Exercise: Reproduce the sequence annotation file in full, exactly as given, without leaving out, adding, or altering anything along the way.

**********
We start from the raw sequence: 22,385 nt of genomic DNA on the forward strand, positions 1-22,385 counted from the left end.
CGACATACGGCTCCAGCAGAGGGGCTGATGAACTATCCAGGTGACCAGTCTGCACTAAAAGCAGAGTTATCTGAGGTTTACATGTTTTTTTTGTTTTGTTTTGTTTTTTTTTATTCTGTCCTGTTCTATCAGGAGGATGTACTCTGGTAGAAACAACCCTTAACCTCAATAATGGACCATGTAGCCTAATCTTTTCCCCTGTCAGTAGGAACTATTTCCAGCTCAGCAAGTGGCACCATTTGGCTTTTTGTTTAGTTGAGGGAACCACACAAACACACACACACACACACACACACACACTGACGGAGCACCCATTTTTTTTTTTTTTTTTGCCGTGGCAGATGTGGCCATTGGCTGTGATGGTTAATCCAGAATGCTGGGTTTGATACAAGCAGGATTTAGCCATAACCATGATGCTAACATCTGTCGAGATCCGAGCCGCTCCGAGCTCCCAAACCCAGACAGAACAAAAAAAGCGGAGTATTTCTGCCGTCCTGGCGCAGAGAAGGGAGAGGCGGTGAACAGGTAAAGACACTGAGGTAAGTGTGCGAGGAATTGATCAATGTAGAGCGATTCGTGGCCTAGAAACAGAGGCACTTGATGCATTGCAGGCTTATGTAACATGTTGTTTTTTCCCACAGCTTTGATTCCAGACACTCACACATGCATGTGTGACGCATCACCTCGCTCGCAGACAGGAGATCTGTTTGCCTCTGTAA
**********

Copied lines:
We start from the raw sequence: 22,385 nt of genomic DNA on the forward strand, positions 1-22,385 counted from the left end.
CGACATACGGCTCCAGCAGAGGGGCTGATGAACTATCCAGGTGACCAGTCTGCACTAAAAGCAGAGTTATCTGAGGTTTACATGTTTTTTTTGTTTTGTTTTGTTTTTTTTTATTCTGTCCTGTTCTATCAGGAGGATGTACTCTGGTAGAAACAACCCTTAACCTCAATAATGGACCATGTAGCCTAATCTTTTCCCCTGTCAGTAGGAACTATTTCCAGCTCAGCAAGTGGCACCATTTGGCTTTTTGTTTAGTTGAGGGAACCACACAAACACACACACACACACACACACACACACTGACGGAGCACCCATTTTTTTTTTTTTTTTTGCCGTGGCAGATGTGGCCATTGGCTGTGATGGTTAATCCAGAATGCTGGGTTTGATACAAGCAGGATTTAGCCATAACCATGATGCTAACATCTGTCGAGATCCGAGCCGCTCCGAGCTCCCAAACCCAGACAGAACAAAAAAAGCGGAGTATTTCTGCCGTCCTGGCGCAGAGAAGGGAGAGGCGGTGAACAGGTAAAGACACTGAGGTAAGTGTGCGAGGAATTGATCAATGTAGAGCGATTCGTGGCCTAGAAACAGAGGCACTTGATGCATTGCAGGCTTATGTAACATGTTGTTTTTTCCCACAGCTTTGATTCCAGACACTCACACATGCATGTGTGACGCATCACCTCGCTCGCAGACAGGAGATCTGTTTGCCTCTGTAA